South Porch - General. The open porch is entered beneath a two-centred chamfered arch of two orders with small columns in the angles rising to floriate capitals and supporting roll mouldings with floriate motifs around the arch, a hoodmould and floriate stops, and chamfers with stops of different types. There are inner pilasters and an inscription on the face of the outer order beneath the hoodmould. The east and west walls of the porch are plain.

Interior

Porch - General. One step above the external ground level. Tiled floor, bare sandstione walls. Roof has three narrow collar trusses with straight braces.

North wall:- the doorway to the church has a two-centred chamfered arch of two orders with marble pillars supporting a moulded arch, a hoodmould and floriate stops. One step up to the church.

West wall:- wooden war memorial (1914-18).

Nave and aisles - General. Nave and aisles under one roof; aisles separated from nave by triple arcades with two-centred arches supported on circular marble piers with heavily carved capitals of grey freestone and square stone bases, broached to circular column bases in red sandstone. Carved heads and angels act as stops to a continuous hoodmould. At the west end of the north aisle is an organ on a raised dais.

Floors of red and black quarry tiles, the central aisle carpetted, with benches on raised planked floors. Plastered and painted walls with only dressed stonework exposed. The nave roof has close-set collar beams with straight braces and scissor struts, decorative cornices to the wall plates which project and are supported on red sandstone corbels; also one tie-beam truss with king post and arch bracing beneath the collar. The aisle roofs slope to north and south and are plastered above exposed rafters which are braced off the wall beams.

North wall:- four 19thC and 20thC brasses.

East wall:- a high chamfered, two-centred chancel arch with foliate frieze supported on short engaged marble pillars with carved capitals, and supported on sandstone corbels. The arch is of two orders and its hoodmould has floriate stops. South of the arch two 19thC brasses. In the east wall of the north aisle a two-centred arch over the door to the vestry.

South wall:- on the wall a single block of sandstone part of a 17thC memorial with the date 1664? and the name Roger legible. One 19thC marble memorial.

West wall:- five 19thC and 20thC brasses include a Second World War memorial.

Chancel - General. Two steps up from the nave and two steps to the sanctuary. Tiles including some encaustic, and carpetting. Walls as nave, and the apse windows contained in cusped embrasures with marble pillars supporting the outer faces. The roof of curved vaulted construction rising from floriate corbels between the windows. A castellated and decorated cornice around the wall.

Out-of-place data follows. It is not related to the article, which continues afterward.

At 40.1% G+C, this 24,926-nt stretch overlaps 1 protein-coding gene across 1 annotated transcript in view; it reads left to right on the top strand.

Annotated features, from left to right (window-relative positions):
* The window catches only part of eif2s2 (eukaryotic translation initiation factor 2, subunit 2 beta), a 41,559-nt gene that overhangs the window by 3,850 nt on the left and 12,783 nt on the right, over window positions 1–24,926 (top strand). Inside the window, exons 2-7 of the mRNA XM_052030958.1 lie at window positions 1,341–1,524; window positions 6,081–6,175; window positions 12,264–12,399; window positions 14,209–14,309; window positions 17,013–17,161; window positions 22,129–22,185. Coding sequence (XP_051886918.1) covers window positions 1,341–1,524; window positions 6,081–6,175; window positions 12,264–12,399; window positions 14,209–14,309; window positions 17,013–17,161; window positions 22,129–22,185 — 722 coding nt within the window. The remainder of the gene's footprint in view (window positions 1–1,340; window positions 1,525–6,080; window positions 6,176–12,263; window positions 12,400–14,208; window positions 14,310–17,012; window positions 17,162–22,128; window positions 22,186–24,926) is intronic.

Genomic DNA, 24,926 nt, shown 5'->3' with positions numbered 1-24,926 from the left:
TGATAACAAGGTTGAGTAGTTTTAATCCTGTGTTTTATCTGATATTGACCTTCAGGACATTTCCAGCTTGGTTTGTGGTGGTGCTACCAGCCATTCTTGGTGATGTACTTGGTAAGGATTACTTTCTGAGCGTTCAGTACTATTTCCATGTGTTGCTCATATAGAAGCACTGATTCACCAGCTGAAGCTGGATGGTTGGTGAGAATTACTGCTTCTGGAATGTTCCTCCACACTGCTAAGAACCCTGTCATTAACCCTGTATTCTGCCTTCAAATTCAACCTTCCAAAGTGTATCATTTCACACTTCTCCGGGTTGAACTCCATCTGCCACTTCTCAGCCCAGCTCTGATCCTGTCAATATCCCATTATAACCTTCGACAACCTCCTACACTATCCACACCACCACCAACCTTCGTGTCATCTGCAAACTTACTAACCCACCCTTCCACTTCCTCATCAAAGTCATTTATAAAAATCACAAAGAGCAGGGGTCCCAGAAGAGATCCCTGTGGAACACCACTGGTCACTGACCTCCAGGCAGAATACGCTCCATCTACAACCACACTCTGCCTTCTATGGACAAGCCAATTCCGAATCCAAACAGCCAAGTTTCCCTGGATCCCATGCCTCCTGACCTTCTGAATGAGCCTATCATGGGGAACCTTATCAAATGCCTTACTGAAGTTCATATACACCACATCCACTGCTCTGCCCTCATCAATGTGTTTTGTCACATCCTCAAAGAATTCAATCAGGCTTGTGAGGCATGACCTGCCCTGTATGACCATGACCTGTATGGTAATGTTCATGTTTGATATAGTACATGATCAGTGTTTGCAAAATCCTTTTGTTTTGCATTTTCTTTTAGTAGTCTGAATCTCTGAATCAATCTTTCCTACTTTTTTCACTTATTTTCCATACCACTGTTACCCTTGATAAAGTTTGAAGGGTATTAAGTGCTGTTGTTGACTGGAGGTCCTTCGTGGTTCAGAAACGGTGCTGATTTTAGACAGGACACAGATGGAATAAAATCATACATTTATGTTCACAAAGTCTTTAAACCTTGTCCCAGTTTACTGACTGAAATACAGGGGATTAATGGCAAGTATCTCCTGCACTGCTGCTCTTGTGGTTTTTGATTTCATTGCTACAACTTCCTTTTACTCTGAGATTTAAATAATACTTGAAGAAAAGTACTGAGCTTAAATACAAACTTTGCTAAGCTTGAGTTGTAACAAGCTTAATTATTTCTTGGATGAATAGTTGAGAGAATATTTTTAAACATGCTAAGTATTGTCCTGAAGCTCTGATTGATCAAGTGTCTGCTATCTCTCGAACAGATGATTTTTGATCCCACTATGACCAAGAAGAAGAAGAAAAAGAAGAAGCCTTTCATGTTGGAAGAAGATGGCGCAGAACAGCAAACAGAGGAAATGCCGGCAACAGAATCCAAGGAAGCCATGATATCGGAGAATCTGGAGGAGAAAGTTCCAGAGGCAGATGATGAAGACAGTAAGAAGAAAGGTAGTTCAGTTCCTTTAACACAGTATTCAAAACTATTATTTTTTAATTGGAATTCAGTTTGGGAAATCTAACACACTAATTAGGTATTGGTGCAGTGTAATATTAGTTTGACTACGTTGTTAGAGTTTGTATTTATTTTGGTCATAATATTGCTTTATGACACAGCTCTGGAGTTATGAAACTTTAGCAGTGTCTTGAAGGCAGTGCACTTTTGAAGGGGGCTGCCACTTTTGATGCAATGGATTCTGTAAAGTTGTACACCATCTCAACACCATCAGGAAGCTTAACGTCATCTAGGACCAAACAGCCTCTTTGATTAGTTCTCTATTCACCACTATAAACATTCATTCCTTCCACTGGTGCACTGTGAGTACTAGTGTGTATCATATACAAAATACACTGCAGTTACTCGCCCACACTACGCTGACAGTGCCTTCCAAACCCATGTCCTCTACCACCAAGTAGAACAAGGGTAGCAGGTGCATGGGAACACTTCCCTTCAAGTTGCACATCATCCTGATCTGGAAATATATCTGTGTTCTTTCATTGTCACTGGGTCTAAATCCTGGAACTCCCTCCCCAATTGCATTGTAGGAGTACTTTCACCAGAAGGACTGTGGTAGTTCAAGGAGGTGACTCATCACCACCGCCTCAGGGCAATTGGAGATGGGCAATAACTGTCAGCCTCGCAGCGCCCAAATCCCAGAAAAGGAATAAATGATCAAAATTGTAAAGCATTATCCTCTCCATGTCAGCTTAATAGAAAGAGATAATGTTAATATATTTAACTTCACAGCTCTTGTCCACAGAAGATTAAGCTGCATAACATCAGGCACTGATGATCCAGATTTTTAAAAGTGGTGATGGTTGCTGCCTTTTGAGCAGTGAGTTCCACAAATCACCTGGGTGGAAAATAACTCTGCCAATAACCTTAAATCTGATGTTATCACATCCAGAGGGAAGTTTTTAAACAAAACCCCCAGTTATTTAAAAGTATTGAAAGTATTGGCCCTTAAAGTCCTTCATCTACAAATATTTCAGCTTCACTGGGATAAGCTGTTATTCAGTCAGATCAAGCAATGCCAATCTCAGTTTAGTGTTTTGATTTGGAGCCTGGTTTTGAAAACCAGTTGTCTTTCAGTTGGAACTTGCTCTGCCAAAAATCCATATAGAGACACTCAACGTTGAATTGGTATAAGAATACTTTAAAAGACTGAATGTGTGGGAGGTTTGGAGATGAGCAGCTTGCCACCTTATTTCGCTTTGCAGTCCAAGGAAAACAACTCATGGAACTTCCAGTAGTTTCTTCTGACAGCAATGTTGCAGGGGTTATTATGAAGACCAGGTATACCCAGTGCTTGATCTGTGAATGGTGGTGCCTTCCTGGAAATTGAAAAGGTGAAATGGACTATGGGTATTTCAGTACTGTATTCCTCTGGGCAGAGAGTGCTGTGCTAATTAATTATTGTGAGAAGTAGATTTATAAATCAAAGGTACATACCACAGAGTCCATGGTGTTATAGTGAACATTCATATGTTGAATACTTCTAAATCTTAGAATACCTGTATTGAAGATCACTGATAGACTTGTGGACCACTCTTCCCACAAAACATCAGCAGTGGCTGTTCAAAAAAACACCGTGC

North wall:- two 20thC stone memorials.

East wall:- reredos.

South wall:- splayed doorway reveal with two-centred soffit.

Vestry - General. Carpetted floor, walls plastered and painted, purlined roof. Fireplace in the north-east angle.

Churchyard

The small, originally rectangular churchyard is sited on the north bank of the River Dee; it was extended in the north-west corner in 1910, and a further burial ground uphill of the site was consecrated in 1939.

Boundary:- revetment wall of red sandstone rubble on the south and east sides.

Monuments:- a mix of 18thC-19thC monuments. There is a fine 18thC slab by the south door and a stone of 1727 by the south-east entrance.

Furniture:- the slim pillar of a sundial with chamfered edges terminating in arrowhead stops is now mounted on a square base. The dial and gnomon carry a date of 1993, replacing one of 1702.

Ancillary features:- new wooden gates at the south-west corner, and wooden gates too at the north-east. Another, gateless entrance in the south-east corners; paths of gravel, stone and turf.

Earthworks:- the churchyard is raised by about 2m above the road on the south side, and on the east side by 1m. On the north there are properties and the ground rises away from the churchyard.

Vegetation:- two large yews on the eastern boundary and a mature yew and a younger one near the west boundary with the Boat Inn. Yew bushes along the north side.

Sources consulted

Cadw Schedule of Listed Buildings 1995
Church Guide: n.d.
CPAT Field Visits: 12 July 1996 and 15 January 1999
CPAT SMR
Faculty: St Asaph 1910 (NLW): addition to churchyard
Hubbard 1986, 159
Quinquennial Report 1985
Thomas 1908, 439
Click here to view full project bibliography

Please note that many rural churches are closed to the public at certain times. It is advisable to check when the church will be open before visiting. Information about access, or how to contact parish clergy, can often be obtained from the relevant Diocesan Office which can be found through the Church in Wales website. Further information about Erbistock Church may also be found on the St Asaph Diocese website.


The CPAT Wrexham Churches Survey Project was funded by Cadw as part of an all Wales survey of medieval parish churches.

This HTML page has been generated from the Cadw Churches Survey database & CPAT's Regional Historic Environment Record - 17/07/2007 ( 22:03:19 ).
Further information about this and other churches surveyed is available from the Regional Historic Environment Record, Clwyd Powys Archaeological Trust, Curatorial Section, 41 Broad Street, Welshpool, Powys, SY21 7RR tel - (01938) 553670, fax - (01938) 552179, email - chrismartin@cpat.org.uk, website - www.cpat.org.uk.